The New Jersey Prevailing Wage Act: Making Sure You Receive Your Legal Rate of Pay

Last updated April 21, 2018.

Construction and trade employees often find that their employer has contracted them out to work on building and repair projects for public entities like schools, counties, and municipalities. What those employees may not know is that, under New Jersey law, they may be legally entitled to a state-mandated rate of pay.

What is the NJ Prevailing Wage Act?

The New Jersey Prevailing Wage Act (“NJPWA”) covers all workers employed on a public works project valued at a certain threshold. A “public works” project is one contracted for and paid for by a public body, such as a school district. As of this post, contracts for municipalities valued above $15,444 are subject to the Act. Contracts with any other public entity need only be valued above $2,000.

The NJPWA sets minimum rates of pay for the workers on covered projects. The rates vary according to the type of worker (HVAC repair or mason, for example), seniority of worker (apprentice versus foreman), and county where the project is located. All prevailing rates of pay are set by the New Jersey Department of Labor and Workforce Development (NJDOL) and published on the agency’s website. If you want to know your prevailing rate of pay for your specific contract, you must contact the public entity named in the contract (such as the School Board). By law, the wage you are owed should be spelled out in the contract itself.

When an Employer Doesn’t Pay Prevailing Wage

What if you’re a covered worker and your employer fails to pay you the prevailing wage as required? Employers sometimes attempt to skirt the NJPWA in a variety of ways. These can include, but are not limited to:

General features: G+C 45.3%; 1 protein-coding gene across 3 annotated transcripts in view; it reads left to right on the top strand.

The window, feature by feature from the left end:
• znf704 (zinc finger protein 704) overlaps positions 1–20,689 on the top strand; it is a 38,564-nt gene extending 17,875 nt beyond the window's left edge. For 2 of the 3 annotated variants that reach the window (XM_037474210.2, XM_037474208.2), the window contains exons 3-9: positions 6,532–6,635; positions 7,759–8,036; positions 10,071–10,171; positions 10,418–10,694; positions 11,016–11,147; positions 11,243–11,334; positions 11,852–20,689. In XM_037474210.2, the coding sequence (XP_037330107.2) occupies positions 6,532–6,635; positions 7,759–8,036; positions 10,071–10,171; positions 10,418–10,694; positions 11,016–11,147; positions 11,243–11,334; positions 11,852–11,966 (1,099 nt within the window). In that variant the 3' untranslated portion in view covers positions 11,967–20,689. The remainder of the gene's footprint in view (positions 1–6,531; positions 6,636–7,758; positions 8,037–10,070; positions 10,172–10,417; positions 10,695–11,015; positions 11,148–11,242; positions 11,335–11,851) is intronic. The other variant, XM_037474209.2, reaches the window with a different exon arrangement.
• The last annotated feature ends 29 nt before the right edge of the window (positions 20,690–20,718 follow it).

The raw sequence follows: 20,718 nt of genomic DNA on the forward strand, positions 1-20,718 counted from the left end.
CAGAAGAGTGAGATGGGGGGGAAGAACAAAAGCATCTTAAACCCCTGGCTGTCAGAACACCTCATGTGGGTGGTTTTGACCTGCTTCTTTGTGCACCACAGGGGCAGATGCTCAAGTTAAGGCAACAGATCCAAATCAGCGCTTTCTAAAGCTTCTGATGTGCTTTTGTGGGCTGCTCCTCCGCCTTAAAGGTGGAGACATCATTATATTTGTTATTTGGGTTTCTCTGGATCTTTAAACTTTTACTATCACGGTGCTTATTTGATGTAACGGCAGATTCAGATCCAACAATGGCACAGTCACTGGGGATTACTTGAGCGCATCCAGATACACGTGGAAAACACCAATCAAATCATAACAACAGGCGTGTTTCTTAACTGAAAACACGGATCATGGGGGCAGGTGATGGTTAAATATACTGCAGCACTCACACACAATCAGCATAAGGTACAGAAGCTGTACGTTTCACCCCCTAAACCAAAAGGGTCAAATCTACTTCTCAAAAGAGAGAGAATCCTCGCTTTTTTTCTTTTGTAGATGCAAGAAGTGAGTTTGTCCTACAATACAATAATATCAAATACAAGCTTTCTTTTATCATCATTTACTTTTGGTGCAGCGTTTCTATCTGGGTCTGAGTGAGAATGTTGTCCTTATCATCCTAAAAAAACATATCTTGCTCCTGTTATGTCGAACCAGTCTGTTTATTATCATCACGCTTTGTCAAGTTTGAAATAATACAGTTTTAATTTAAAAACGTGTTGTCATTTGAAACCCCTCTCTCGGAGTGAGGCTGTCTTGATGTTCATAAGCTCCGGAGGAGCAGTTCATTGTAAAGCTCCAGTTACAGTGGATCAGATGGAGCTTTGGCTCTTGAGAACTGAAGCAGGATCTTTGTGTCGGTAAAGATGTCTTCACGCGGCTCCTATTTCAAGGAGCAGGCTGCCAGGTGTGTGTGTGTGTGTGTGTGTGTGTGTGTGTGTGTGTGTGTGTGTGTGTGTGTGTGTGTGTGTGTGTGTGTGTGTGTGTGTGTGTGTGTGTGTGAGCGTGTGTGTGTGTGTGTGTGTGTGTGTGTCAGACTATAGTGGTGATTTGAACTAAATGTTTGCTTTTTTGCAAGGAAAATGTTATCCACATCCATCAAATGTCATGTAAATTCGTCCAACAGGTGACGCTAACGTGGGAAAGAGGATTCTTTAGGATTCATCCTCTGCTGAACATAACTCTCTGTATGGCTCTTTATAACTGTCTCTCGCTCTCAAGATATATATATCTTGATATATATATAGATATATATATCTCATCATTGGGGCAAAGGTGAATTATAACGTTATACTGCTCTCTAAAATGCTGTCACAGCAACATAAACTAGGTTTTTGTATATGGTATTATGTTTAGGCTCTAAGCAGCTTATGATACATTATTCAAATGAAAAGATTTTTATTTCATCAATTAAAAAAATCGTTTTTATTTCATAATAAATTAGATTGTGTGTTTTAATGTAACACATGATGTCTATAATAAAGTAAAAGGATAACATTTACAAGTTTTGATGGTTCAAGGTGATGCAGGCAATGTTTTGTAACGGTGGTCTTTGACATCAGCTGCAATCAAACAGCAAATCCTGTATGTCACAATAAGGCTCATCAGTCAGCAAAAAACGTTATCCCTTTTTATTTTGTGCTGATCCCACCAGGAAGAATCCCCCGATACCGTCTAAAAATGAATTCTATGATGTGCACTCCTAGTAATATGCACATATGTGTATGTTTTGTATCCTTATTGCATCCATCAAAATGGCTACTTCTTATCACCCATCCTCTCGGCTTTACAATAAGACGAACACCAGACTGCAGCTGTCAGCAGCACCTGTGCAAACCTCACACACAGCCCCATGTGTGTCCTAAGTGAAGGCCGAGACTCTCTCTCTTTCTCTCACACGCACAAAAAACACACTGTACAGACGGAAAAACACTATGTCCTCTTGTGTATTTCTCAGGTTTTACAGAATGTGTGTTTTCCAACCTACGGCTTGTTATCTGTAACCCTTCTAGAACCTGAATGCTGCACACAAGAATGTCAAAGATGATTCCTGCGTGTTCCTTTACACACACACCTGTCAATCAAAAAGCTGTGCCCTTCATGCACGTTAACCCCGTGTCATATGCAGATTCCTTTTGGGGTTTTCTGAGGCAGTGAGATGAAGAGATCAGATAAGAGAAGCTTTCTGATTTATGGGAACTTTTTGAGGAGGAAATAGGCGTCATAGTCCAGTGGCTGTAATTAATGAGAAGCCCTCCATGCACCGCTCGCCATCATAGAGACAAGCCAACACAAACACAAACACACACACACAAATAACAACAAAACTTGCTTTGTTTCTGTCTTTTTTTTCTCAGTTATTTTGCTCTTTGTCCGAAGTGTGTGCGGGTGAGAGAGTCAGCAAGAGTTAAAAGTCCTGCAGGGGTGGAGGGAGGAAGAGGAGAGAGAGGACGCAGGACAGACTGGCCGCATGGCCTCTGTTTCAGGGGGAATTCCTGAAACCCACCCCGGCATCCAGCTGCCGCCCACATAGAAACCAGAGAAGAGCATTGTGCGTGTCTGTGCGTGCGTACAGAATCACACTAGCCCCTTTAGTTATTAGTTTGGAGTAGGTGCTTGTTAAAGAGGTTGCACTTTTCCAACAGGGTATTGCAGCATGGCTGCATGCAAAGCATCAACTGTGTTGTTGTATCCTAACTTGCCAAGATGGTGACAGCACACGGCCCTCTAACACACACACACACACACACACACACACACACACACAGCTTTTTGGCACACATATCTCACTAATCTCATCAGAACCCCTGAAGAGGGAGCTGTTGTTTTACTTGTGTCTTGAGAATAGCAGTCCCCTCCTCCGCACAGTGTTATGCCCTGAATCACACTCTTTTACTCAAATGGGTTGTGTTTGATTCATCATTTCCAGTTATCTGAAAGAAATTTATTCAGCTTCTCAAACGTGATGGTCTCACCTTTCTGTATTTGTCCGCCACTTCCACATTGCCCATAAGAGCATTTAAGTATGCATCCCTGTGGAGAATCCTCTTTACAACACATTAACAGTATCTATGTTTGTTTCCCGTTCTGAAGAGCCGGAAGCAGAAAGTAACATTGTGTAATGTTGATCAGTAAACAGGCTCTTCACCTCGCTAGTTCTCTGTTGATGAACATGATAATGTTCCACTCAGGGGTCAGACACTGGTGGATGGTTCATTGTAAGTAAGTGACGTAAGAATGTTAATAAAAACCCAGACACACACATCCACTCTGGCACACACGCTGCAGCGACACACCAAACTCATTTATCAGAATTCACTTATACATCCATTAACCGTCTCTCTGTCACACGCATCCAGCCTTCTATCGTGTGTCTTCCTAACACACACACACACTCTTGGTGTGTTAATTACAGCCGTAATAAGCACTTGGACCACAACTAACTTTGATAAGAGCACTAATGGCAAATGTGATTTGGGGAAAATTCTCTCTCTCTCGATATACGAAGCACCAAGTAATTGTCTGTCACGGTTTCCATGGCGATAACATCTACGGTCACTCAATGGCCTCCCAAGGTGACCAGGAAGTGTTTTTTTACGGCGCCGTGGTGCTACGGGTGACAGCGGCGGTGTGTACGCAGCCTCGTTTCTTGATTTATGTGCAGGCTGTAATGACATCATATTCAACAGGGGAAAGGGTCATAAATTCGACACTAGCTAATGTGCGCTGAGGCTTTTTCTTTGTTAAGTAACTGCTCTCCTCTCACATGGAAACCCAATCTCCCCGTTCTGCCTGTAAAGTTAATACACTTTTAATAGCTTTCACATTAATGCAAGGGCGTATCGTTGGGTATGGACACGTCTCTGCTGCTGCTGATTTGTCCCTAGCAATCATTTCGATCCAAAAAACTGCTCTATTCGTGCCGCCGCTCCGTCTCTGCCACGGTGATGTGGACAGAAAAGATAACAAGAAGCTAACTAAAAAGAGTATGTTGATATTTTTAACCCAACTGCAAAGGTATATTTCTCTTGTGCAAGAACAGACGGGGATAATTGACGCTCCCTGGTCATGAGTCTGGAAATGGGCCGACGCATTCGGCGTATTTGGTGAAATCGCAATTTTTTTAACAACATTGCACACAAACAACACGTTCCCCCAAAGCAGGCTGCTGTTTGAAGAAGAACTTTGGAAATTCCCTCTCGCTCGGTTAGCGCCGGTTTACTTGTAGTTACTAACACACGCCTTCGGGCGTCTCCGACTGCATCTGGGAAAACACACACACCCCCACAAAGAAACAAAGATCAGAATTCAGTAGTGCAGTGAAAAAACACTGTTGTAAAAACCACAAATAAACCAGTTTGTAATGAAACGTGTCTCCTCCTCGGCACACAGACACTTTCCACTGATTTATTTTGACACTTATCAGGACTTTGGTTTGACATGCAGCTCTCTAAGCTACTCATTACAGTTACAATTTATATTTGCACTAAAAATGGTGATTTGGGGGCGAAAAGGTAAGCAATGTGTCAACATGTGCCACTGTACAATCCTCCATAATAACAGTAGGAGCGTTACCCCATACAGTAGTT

• Mis-classifying workers in terms of job title or seniority, so as to pay a lower wage;
  • Applying standard paycheck deductions like the payroll tax towards the employer’s prevailing wage contribution;
  • Fraudulently adjusting timesheets/hours worked;
  • Relying on workers’ ignorance of the law to simply not pay them their guaranteed rate. This often happens when workers are not fluent in English.

Fortunately, the Act provides workers with enforcement mechanisms.

  • Workers who believe they are being denied the prevailing wage may file a complaint with the NJDOL. The NJDOL will investigate and, if it determines the employer is in violation, issue administrative penalties and demand that the employer pay the difference between the prevailing wage and what was actually paid workers.
  • Workers may also file a civil lawsuit against the employer under the NJPWA for wages, costs and attorney’s fees. Legal protections for prevailing wage claims don’t end there, however. Workers are also protected from retaliation, as follows:
  • Employers cannot terminate or otherwise retaliate against workers who complain to the employer, or to an outside public body like the NJDOL, that they are not being paid the prevailing wage. If employers do so, workers may file a claim against the employer under the NJPWA.
  • These same circumstances may also give rise to a claim against the employer under the Conscientious Employee Protection Act (“CEPA”), commonly known as the whistleblower law.

See also: 5 Things Every Whistleblower Should Do

Contact an Employment Law Attorney Today

If you suspect your employer has failed to pay you the prevailing wage, the NJDOL recommends that you start by saving paystubs and all related records that document how much you were compensated.

Then, call our offices for a free consultation on whether you have a viable NJPWA claim and, if so, how to proceed.

2 Responses to “The New Jersey Prevailing Wage Act: Making Sure You Receive Your Legal Rate of Pay”

  1. Steven Kelly

    I’m a foreman on the job with 38 eight years of experience and all the tools I’m getting paid 58.27 same as the other millwrights an hour the electricians are getting paid 62.00 and change but I’m running the job


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